Blu-ray Review: AnnaLynne McCord Dazzles in Darkly Amusing ‘Excision’
CHICAGO – AnnaLynne McCord is the sort of actress whose face begs to be photographed. The camera can remain on her for an indefinite amount of time and manage to capture endless fascinating nuances. As someone who has never watched an episode of the rebooted “90210” series, I hadn’t seen McCord in anything until Richard Bates Jr.’s “Excision.” Now I consider myself a fan.
In this gleefully deranged satire on the hellish confusion of adolescence, McCord plays Pauline, a sardonic teen who basks in the narcissistic splendor of her alienation. Her greasy hair and pockmarked face suggest that she never bothers to shower or bathe, though McCord’s naturally striking eyes and cheekbones still manage to make her character effortlessly watchable. When Pauline dreams about performing gruesome surgeries while making love to corpses (yep, this movie is out there), McCord casts off her ugly makeup and reveals herself to be a knockout beauty, even amidst the blood and guts.
Blu-ray Rating: 3.5/5.0
A lesser film would’ve simply turned Pauline into a Burtonesque goth underdog trapped in a pastel suburbia obsessed with football and cotillions. Yet even the most clichéd stereotypes in Bates’s film turn out to have unexpected depth. Pauline sure is a likable antihero, but she is also truly insane, and her warped sense of self threatens to bring about certain disaster. Pauline’s mother, Phyllis (a startlingly effective Traci Lords) may come off as an ultra-critical, micromanaging monster (which she is), but she’s also a damaged woman in her own right who truly yearns to connect with her daughter, but is utterly incapable of finding the right words. Her obscene lack of tact has been sadly inherited by her daughter, as unforgettably proven in the cotillion scene when Pauline strikes up a potentially touching conversation with a lonely spectacle-clad girl, only to ruin it with the worst possible line. Early on, Pauline’s sister, Grace (Ariel Winter of “Modern Family”) appears to be the sort of pint-sized terror who sucks up to her smothering mother, yet she also loves her sister and passionately defends her when confronted by neighborhood bullies. As for Pauline’s dad, Bob (Roger Bart), he’s pretty much an emasculated sadsack who freely allows his wife to rule the roost even as she tirelessly berates him. Yet even his greatest mistake (directly based on an act committed by Bates’s own father) has an undercurrent of oddly touching poignance. None of these characters can fit within an easily definable box, and that is the film’s chief strength.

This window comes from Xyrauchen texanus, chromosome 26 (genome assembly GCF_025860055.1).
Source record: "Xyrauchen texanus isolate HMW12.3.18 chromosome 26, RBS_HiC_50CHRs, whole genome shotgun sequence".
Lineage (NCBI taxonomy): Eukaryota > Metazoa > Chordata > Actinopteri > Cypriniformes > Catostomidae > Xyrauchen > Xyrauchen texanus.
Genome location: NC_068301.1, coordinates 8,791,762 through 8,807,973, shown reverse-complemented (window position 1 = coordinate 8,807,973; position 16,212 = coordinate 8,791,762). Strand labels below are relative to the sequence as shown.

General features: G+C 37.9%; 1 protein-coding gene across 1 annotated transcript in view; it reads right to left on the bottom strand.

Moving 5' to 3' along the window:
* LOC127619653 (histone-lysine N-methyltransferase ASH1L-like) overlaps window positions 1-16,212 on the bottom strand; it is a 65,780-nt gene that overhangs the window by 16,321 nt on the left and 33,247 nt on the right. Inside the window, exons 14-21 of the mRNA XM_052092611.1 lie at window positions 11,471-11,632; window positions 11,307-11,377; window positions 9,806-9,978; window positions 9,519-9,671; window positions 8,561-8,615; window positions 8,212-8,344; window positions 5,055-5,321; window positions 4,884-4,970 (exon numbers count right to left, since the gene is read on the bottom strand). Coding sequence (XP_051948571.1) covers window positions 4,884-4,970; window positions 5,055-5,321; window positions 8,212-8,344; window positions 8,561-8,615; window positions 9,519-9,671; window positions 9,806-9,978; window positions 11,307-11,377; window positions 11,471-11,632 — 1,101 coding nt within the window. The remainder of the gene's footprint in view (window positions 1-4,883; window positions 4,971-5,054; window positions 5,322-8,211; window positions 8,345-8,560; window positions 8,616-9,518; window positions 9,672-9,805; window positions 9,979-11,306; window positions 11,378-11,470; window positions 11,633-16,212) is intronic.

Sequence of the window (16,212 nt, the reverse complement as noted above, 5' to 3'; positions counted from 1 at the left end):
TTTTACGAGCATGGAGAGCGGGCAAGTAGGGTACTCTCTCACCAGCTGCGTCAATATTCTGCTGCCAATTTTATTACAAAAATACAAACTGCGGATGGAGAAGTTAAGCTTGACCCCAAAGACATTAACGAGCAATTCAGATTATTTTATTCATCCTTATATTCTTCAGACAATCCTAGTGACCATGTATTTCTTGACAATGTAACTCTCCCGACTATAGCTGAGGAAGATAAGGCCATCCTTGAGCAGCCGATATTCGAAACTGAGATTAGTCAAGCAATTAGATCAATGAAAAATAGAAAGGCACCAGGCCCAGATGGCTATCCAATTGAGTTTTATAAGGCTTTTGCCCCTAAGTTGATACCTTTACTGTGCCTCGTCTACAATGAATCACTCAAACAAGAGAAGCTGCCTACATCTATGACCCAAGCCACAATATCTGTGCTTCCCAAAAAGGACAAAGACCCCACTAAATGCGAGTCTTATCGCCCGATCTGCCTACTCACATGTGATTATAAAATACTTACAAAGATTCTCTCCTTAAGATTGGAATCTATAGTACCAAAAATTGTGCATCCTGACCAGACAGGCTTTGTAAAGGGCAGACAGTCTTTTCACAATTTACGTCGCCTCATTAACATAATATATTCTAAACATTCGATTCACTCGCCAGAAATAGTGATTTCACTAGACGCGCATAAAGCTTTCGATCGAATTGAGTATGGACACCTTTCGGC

Excision was released on Blu-ray and DVD on October 16th, 2012.
Photo credit: Anchor Bay Entertainment
What holds the viewer’s attention throughout is its mesmerizing central performance from McCord, who’s so boldly funny and fearlessly outrageous that it’s impossible to predict what she’ll do next. When she asks popular jock Adam (Jeremy Sumpter of “Friday Night Lights”) to devirginize her, she talks to him as if he’s a mere job applicant. After they’ve done the deed, Pauline’s interaction with Adam’s bitchy girlfriend is, as they say, “nearly worth the price of admission.” Once the film reaches its inevitable blood-soaked conclusion in the final act, the plot twists are so over-the-top that they threaten to derail the film altogether. A passel of cameos from cult icons such as Malcolm McDowell and Ray Wise (Leland Palmer on “Twin Peaks”!) are distractions, though it is fun to see Marlee Matlin maintain her grace and charm in the midst of this horror show (John Waters is used only as a sight gag). It’s really the work of McCord and Lords that dramatically anchors this film even as plausibility flies clear off the rails. This is Bates’s only feature filmmaking credit (alongside his original short of “Excision”), and he sure has a refreshing eye for the unusual. Though the full vision of his intended social commentary doesn’t quite resonate, his film lingers in the mind nonetheless.
“Excision” is presented in 1080p High Definition (with a 2.40:1 aspect ratio), accompanied by English and Spanish subtitles and includes a supremely enjoyable audio commentary track with McCord and Bates, who reminisce about the various obstacles they tackled in order to bring the film to the screen. When their production designer left the project, McCord teamed up with Bates and cinematographer Itay Gross to handle the duties. If indie filmmaking teaches one anything at all, it is the value of group work.